Large cast iron skillet with fried eggs in green, yellow, red and orange bell peppers sitting on wooden table with pepper slices Large cast iron skillet with fried eggs in green, yellow, red and orange bell peppers sitting on wooden table with pepper slices Your fried eggs get a splash of color with sliced red, green, yellow and orange peppers as a mold, cooked in a cast-iron skillet. (Photo: Teri Virbickis / Shutterstock)

8 delicious dishes for your cast-iron skillet

These recipes will make you fall in love with your old, heavy pan all over again.

Ah, the cast-iron skillet. It's probably the heaviest, oldest and most durable piece of cookware you own. It's practically indestructible, virtually non-stick (if you season it correctly) and food just seems to taste – and smell – better in it.

And as it turns out, this kitchen staple is also quite versatile. It can – and should – be your cookware of choice when preparing any meal, any time of day, for any occasion. As evidence, we've compiled eight succulent recipes to help you brush up on your skillet skills.

1. Skillet pizza

Skillet Pepperoni Pizza on TablePizza can be made in a cast-iron skillet with even more delicious results than oven-baked pizza. (Photo: Jaimie Duplass/Shutterstock)

It's pizza night, but that doesn't mean you'll be stuck manning the oven all evening. But wait – you love your oven! It's so much easier to open that door, slide the pizza in, and wait for the timer to beep.

But trust us, once you feast your eyes – and tastebuds – on this tortilla-crust, 15-minute, top-it-your-way pie, you'll be happy to spend some time on the range. You also won't be ordering from that local Italian spot any time soon.

2. Skillet chili

A cast iron skillet with chili con carne and cheddar cheese, from a high angle viewThis chili includes beef, beans and plenty of cheddar cheese on top. (Photo: MSPhotographic/Shutterstock)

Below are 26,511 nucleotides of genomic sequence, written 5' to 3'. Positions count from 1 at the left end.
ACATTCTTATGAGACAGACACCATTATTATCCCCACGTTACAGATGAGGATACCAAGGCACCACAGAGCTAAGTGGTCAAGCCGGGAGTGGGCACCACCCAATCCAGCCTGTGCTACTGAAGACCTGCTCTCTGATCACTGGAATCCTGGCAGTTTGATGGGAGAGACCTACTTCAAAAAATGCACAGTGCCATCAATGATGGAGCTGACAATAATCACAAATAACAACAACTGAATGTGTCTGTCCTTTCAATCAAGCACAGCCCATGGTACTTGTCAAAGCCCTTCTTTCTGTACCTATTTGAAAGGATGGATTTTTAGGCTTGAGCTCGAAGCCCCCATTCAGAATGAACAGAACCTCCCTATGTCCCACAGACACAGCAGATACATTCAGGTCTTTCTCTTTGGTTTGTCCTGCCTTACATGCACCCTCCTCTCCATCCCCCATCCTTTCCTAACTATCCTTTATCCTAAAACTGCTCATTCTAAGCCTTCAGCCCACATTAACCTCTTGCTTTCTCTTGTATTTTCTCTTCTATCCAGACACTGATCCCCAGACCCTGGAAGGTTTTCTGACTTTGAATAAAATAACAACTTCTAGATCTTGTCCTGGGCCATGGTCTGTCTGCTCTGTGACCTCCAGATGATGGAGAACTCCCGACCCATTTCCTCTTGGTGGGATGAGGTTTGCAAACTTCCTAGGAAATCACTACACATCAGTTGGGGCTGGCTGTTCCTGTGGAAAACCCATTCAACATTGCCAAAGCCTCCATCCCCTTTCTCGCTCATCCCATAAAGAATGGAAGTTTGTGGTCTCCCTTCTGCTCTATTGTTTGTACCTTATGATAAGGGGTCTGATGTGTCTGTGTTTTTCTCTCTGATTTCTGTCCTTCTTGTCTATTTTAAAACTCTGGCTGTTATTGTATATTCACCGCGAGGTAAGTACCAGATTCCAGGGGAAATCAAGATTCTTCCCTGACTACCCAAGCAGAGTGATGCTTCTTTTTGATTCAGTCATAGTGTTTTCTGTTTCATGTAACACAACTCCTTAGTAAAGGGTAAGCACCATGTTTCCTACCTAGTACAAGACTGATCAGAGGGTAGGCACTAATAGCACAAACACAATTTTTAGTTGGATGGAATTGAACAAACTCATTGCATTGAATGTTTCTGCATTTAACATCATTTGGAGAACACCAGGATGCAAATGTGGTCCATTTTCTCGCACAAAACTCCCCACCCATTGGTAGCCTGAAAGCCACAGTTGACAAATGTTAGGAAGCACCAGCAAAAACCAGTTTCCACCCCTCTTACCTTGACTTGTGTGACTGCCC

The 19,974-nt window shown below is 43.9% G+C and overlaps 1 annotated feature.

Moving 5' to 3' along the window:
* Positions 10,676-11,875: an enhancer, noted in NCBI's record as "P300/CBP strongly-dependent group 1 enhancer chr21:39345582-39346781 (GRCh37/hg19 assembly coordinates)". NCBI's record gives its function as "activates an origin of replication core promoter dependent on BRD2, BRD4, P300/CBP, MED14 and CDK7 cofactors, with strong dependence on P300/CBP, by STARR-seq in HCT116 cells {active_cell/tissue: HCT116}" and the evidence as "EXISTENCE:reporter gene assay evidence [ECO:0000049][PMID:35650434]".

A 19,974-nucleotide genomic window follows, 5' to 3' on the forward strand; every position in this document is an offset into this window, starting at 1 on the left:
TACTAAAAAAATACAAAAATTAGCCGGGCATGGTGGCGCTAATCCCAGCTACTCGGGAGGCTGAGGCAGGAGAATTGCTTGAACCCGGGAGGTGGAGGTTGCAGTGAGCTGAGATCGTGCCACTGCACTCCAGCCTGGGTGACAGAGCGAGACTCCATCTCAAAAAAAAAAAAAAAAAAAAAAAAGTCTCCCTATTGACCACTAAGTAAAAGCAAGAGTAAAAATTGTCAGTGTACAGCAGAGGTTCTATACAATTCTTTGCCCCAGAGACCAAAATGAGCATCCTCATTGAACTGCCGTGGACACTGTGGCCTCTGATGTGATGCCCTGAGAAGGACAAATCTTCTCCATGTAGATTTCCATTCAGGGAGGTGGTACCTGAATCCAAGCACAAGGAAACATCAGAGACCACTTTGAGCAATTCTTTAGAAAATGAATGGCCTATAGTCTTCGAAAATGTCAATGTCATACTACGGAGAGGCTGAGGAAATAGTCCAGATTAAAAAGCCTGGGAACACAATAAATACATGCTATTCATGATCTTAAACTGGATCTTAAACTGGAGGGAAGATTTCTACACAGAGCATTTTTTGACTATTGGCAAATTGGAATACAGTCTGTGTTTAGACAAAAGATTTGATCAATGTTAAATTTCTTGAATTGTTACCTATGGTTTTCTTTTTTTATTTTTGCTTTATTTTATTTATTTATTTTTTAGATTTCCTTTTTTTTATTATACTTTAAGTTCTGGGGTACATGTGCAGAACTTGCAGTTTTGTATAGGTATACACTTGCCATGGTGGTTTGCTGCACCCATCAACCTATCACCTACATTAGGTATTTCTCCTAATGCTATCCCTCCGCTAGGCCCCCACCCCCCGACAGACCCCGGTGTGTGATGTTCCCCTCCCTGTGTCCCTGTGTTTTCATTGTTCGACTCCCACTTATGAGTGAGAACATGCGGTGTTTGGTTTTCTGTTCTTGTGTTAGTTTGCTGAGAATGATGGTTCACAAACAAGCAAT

This versatile favorite has been adapted in so many ways by so many regions, it's hard to pin down its exact origin. But for argument's sake, let's just say Texas, because, well, no one wants any trouble, y'hear?

This recipe, appropriately, is as big and hearty as a Texas meal should be. It's as easy as placing that skillet on the stovetop, dropping in the ingredients and simmering away for at least an hour (a little longer for even richer flavor!). Top it with a modest helping of shredded cheese, and maybe a few diced onions for added zest.

3. Shakshouka

Shakshuka with tomatoes and eggs in a cast iron pan.Shakshouka is a traditional Mediterranean breakfast with eggs, tomatoes and cheese. With a cast iron pan, the flavors of these ingredients are perfectly accented. (Photo: Elena Veselova/Shutterstock)

No matter how hot it gets outside, there's still something amazing about waking up to a hot, fresh breakfast of eggs, tomatoes and vegetables. This recipe by one of our Israeli Kitchen chefs, Miriam Kresh, takes a lighter, zestier approach to this popular Mediterranean breakfast dish than those served in restaurants. In Israel, she says, "nobody raises an eyebrow at sturdy dishes that scream 'Flavor!' at breakfast." And neither will we!

4. Cornbread